Quality Supports People Need

  • What We Do

    IHS Services, Inc. is an Ohio-based company that provides support services to people of all ages in our community. We provide: I/O Waiver Services, Level 1 Waiver Services, Supported Living Services, Passport Services, and Private Pay Services.

  • Our Mission Statement

    IHS Services, Inc. is dedicated to facilitating a high quality of support services to enable individuals to make life choices through living, working, and community options.

  • Philosophy

    The philosophy of IHS Services, Inc. holds to the basic tenet that every human being has the right and freedom to live as independently as their capabilities allow. With this thought in mind, individuals require many kinds of assistance in their homes. IHS is committed to serving the individual in the least intrusive manner as […]

  • Management Philosophy

    IHS Services, Inc. finds that the Chain of Support is the most effective method of management for our agency. This emphasizes the team approach, which is at the heart of everything IHS does. Within this chain of support the IHS team is able to provide the varying expertise that each member of the team has […]

Be Specific: The Secret to Effective Decision Making

ChoicesDo you find it difficult making decisions? Many people get to the point of deciding to take all the valuable information they have been accumulating and find themselves frozen at the point of taking the first step in any direction. Frustration over decision making can occur at many levels in life. How often do you approach the choice of where to go to have a meal only to be frustrated at picking a restaurant. Some people have this difficulty in settling on a vacation destination.

It seems that young people seeking to find a career–their calling in life–are faced with an almost infinite number of choices. How do you decide what you want to “be” when faced with the knowledge that you can “be”nearly anything you set your mind to. It is easy to find periods in history when the course of one’s life was largely dictated by the circumstances surrounding one’s birth.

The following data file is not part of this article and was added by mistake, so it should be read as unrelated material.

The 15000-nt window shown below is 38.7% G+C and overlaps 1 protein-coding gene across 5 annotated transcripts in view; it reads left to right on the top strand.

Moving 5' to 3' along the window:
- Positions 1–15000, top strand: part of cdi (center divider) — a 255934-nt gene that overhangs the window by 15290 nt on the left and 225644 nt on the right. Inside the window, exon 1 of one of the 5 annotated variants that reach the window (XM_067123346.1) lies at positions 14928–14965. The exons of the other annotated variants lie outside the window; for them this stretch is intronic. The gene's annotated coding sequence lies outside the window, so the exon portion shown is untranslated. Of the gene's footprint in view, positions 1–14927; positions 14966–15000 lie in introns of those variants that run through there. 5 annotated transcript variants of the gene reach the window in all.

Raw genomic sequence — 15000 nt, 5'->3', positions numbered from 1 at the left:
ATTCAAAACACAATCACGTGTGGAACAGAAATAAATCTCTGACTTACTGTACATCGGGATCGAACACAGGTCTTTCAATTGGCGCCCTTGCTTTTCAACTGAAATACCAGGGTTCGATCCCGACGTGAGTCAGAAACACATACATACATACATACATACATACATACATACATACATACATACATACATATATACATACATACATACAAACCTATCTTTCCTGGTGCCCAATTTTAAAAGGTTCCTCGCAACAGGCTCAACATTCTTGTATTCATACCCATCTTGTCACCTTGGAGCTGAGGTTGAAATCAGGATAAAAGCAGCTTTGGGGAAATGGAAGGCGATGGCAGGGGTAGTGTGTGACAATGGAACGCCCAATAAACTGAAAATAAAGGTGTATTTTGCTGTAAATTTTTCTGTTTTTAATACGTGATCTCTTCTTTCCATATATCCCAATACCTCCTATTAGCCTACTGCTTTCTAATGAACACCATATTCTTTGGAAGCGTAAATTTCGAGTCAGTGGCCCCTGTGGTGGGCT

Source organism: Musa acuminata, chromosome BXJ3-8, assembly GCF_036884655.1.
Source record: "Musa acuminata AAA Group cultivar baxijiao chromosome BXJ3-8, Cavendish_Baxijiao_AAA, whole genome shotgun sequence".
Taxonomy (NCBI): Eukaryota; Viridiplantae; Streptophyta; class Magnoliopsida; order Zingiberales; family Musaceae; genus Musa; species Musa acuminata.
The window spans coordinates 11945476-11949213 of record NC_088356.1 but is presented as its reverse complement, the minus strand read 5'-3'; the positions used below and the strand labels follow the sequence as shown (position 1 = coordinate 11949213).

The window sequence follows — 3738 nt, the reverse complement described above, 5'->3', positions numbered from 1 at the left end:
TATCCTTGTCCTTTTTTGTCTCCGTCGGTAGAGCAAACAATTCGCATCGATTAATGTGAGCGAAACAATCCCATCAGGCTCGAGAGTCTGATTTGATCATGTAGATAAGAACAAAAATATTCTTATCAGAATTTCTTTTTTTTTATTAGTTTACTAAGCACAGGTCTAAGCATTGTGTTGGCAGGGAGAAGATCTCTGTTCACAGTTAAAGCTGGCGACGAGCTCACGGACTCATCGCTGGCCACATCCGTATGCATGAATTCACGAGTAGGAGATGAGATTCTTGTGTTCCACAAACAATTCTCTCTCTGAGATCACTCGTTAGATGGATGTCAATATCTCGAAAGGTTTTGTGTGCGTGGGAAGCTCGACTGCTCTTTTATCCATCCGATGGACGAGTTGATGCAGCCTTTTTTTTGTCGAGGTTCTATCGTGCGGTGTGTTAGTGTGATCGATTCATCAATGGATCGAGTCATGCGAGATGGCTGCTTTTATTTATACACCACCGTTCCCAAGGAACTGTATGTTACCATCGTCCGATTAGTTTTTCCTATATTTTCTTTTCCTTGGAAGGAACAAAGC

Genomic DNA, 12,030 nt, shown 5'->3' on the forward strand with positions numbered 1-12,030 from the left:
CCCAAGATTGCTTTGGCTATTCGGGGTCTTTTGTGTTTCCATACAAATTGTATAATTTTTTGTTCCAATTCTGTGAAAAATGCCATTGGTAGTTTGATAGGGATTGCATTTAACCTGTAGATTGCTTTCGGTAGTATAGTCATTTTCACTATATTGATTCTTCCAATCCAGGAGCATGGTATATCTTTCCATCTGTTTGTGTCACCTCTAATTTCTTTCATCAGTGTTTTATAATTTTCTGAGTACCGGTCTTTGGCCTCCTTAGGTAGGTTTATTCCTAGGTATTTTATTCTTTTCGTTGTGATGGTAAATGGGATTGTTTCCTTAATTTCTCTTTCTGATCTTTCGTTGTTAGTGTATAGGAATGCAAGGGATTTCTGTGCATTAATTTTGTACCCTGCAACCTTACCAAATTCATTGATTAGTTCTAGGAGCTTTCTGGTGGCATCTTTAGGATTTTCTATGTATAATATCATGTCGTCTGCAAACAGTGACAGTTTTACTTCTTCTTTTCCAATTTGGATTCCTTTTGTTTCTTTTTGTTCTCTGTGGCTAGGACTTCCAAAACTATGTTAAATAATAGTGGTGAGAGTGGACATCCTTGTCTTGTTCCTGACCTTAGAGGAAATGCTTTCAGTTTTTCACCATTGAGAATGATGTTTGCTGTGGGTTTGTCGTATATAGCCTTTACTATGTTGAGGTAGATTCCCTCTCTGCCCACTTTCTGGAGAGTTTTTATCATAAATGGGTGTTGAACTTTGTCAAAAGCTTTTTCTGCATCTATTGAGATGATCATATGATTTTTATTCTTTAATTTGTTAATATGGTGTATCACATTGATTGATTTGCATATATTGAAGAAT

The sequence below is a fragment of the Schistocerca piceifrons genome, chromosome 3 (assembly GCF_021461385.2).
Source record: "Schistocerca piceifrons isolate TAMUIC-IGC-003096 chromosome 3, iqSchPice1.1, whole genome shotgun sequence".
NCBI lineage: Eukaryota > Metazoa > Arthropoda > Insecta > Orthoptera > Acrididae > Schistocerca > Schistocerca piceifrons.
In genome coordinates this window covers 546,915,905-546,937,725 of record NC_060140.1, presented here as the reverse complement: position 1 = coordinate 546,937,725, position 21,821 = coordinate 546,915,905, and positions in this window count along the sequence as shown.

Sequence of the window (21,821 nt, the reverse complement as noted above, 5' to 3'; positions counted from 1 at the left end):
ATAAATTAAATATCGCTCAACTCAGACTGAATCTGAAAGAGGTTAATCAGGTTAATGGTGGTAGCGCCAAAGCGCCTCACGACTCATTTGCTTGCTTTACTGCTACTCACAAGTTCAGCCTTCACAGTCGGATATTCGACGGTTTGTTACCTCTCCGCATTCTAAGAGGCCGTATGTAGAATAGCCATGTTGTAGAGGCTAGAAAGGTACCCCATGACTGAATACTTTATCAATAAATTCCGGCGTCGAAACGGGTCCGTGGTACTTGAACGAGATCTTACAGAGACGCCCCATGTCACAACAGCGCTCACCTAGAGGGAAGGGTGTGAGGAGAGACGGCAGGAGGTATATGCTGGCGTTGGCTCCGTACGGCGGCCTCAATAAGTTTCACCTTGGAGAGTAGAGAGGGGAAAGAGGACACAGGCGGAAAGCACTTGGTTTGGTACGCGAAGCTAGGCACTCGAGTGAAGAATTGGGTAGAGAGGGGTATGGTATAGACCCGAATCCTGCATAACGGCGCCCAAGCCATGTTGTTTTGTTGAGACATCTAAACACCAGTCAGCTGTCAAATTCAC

Creativity“Decision making is the specific executive task” – Peter Drucker. That does not mean that only executives make decisions. It does set decision making apart as an act of creativity. A decision marks a turning point. Something changes as the direct result of a decision. Another way of saying this is there are consequences to every decision. One thing is selected. Another is not.

Do you make decisions based solely on the effect the decision will have on you, or do you thoroughly evaluate the effect the decision you are contemplating will have on others? Do you make decisions that are consistent with your values, your mission, your passions? What do your decisions say to others about your beliefs?

“Your life changes the moment you make a new, congruent, and committed decision” – Tony Robbins. Even to decide to do nothing involves a decision. If we begin to view decisions as a set of simple acts, designed to trigger a particular behavior or pattern of behavior, we can begin to take responsibility for every decision we make. The good news is we do not have to make every decision over and over. The only time we have to do that is when we realize we have made a decision or series of decisions that are not consistent with all the things we know about ourselves.

Small Decisions“Change is the end result of all true learning. Change involves three things: First, a dissatisfaction with self — a felt void or need; second, a decision to change to fill the void or need; and third, a conscious dedication to the process of growth and change — the willful act of making the change, doing something” – Leo Buscaglia. So, consider decision making as one of your basic tools. Start small with simple decisions, easy to carry through on. Like any tool, practice improves competence. Make decisions every time the opportunity presents itself.

Don’t be afraid of making a decision you will have to change. That is how we learn. “Once you make a decision, the universe conspires to make it happen” – Ralph Waldo Emerson. Emerson’s sentiments may sound lofty, but there is something to be said for the fact that decisions lead to outcomes. Don’t dwell on decisions. “All my life, whenever it comes time to make a decision, I make it and forget about it” – Harry S. Truman. As President, Truman faced some overwhelming obstacles. His decisions impact the world through the present. Decide and move forward is good advice. I want to end with a quote from famous motivational speaker Tony Robbins concerning making decisions.

Crossroads“You are now at a crossroads. This is your opportunity to make the most important decision you will ever make. Forget your past. Who are you now? Who have you decided you really are now? Don’t think about who you have been. Who are you now? Who have you decided to become? Make this decision consciously. Make it carefully. Make it powerfully” – Tony Robbins. Make decisions, and enjoy the process!!